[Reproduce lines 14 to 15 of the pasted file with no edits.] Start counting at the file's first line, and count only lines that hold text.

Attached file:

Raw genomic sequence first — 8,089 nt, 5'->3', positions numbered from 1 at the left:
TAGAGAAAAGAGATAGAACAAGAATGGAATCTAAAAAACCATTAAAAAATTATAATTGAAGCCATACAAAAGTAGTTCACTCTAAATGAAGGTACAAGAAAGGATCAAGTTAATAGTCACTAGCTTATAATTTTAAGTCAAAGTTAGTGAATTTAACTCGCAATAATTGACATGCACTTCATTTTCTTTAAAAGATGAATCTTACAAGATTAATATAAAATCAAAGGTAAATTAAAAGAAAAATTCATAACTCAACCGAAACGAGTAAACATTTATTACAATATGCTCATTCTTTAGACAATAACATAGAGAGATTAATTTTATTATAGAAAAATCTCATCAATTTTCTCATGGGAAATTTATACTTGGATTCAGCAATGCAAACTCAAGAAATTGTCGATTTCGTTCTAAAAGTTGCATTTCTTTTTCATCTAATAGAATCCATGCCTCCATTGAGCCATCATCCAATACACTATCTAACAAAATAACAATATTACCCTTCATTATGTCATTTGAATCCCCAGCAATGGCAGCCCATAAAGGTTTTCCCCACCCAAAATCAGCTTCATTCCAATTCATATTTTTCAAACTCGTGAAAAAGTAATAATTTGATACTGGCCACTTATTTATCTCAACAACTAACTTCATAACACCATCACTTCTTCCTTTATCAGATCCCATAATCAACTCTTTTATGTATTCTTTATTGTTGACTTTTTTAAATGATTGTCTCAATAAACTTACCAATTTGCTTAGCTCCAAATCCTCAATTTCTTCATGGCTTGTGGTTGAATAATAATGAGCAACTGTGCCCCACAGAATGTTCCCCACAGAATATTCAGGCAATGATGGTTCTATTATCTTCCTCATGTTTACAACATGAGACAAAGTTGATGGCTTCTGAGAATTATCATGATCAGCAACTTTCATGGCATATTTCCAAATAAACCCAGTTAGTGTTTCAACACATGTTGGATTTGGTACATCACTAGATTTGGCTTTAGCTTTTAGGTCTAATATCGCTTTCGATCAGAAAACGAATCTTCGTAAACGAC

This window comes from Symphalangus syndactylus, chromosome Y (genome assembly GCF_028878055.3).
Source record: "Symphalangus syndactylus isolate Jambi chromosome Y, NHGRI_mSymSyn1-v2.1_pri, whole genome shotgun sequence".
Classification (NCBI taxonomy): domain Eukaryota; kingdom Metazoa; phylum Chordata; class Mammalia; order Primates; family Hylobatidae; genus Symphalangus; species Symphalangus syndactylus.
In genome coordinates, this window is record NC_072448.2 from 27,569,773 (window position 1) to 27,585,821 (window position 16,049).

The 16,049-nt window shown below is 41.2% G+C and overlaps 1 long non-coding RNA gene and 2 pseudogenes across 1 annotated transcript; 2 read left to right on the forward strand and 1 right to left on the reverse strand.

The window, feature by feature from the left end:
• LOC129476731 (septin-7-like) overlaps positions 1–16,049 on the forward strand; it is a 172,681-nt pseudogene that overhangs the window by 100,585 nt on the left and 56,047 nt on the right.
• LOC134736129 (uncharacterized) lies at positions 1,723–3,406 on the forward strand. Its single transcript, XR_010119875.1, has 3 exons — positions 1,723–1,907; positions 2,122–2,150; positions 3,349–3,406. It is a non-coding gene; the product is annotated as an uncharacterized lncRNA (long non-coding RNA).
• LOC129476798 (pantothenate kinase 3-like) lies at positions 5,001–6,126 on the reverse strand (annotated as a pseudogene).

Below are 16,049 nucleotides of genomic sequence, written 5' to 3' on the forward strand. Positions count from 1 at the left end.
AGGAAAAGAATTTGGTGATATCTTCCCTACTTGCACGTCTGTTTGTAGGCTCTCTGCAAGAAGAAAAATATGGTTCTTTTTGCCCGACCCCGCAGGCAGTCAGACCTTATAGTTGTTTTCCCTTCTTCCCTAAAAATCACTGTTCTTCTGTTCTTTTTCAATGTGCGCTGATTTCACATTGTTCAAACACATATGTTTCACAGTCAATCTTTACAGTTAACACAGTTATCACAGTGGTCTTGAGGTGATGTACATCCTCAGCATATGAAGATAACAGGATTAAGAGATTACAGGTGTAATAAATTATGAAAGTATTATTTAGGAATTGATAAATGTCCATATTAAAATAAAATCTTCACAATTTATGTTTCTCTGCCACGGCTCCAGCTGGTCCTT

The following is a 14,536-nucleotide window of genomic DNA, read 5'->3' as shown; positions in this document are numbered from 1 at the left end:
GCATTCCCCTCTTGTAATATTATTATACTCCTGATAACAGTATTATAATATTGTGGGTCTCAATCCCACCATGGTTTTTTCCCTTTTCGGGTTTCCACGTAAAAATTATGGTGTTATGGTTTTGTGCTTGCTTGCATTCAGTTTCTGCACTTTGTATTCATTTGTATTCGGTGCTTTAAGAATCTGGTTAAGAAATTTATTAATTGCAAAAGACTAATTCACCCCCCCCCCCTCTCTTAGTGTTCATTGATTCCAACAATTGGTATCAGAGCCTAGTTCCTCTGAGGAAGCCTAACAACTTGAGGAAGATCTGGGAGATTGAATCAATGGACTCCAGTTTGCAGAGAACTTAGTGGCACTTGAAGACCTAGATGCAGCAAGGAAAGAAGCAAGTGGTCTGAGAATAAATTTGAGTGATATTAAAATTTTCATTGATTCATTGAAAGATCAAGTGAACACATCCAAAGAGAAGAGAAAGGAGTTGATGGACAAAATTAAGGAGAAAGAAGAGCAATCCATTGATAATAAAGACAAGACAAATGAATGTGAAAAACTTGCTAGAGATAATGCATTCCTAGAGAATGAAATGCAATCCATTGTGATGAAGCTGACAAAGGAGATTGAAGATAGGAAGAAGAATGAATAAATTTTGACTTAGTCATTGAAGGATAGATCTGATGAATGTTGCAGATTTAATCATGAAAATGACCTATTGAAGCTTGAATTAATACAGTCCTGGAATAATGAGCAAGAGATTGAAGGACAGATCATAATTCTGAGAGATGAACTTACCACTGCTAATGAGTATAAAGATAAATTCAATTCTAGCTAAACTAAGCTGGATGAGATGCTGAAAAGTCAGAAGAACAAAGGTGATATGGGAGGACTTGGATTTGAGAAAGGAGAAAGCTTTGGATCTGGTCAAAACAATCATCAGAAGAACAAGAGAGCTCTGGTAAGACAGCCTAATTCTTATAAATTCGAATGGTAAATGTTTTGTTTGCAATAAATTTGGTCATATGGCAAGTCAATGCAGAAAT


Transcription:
The following is a 14,536-nucleotide window of genomic DNA, read 5'->3' as shown; positions in this document are numbered from 1 at the left end:
GCATTCCCCTCTTGTAATATTATTATACTCCTGATAACAGTATTATAATATTGTGGGTCTCAATCCCACCATGGTTTTTTCCCTTTTCGGGTTTCCACGTAAAAATTATGGTGTTATGGTTTTGTGCTTGCTTGCATTCAGTTTCTGCACTTTGTATTCATTTGTATTCGGTGCTTTAAGAATCTGGTTAAGAAATTTATTAATTGCAAAAGACTAATTCACCCCCCCCCCCTCTCTTAGTGTTCATTGATTCCAACAATTGGTATCAGAGCCTAGTTCCTCTGAGGAAGCCTAACAACTTGAGGAAGATCTGGGAGATTGAATCAATGGACTCCAGTTTGCAGAGAACTTAGTGGCACTTGAAGACCTAGATGCAGCAAGGAAAGAAGCAAGTGGTCTGAGAATAAATTTGAGTGATATTAAAATTTTCATTGATTCATTGAAAGATCAAGTGAACACATCCAAAGAGAAGAGAAAGGAGTTGATGGACAAAATTAAGGAGAAAGAAGAGCAATCCATTGATAATAAAGACAAGACAAATGAATGTGAAAAACTTGCTAGAGATAATGCATTCCTAGAGAATGAAATGCAATCCATTGTGATGAAGCTGACAAAGGAGATTGAAGATAGGAAGAAGAATGAATAAATTTTGACTTAGTCATTGAAGGATAGATCTGATGAATGTTGCAGATTTAATCATGAAAATGACCTATTGAAGCTTGAATTAATACAGTCCTGGAATAATGAGCAAGAGATTGAAGGACAGATCATAATTCTGAGAGATGAACTTACCACTGCTAATGAGTATAAAGATAAATTCAATTCTAGCTAAACTAAGCTGGATGAGATGCTGAAAAGTCAGAAGAACAAAGGTGATATGGGAGGACTTGGATTTGAGAAAGGAGAAAGCTTTGGATCTGGTCAAAACAATCATCAGAAGAACAAGAGAGCTCTGGTAAGACAGCCTAATTCTTATAAATTCGAATGGTAAATGTTTTGTTTGCAATAAATTTGGTCATATGGCAAGTCAATGCAGAAAT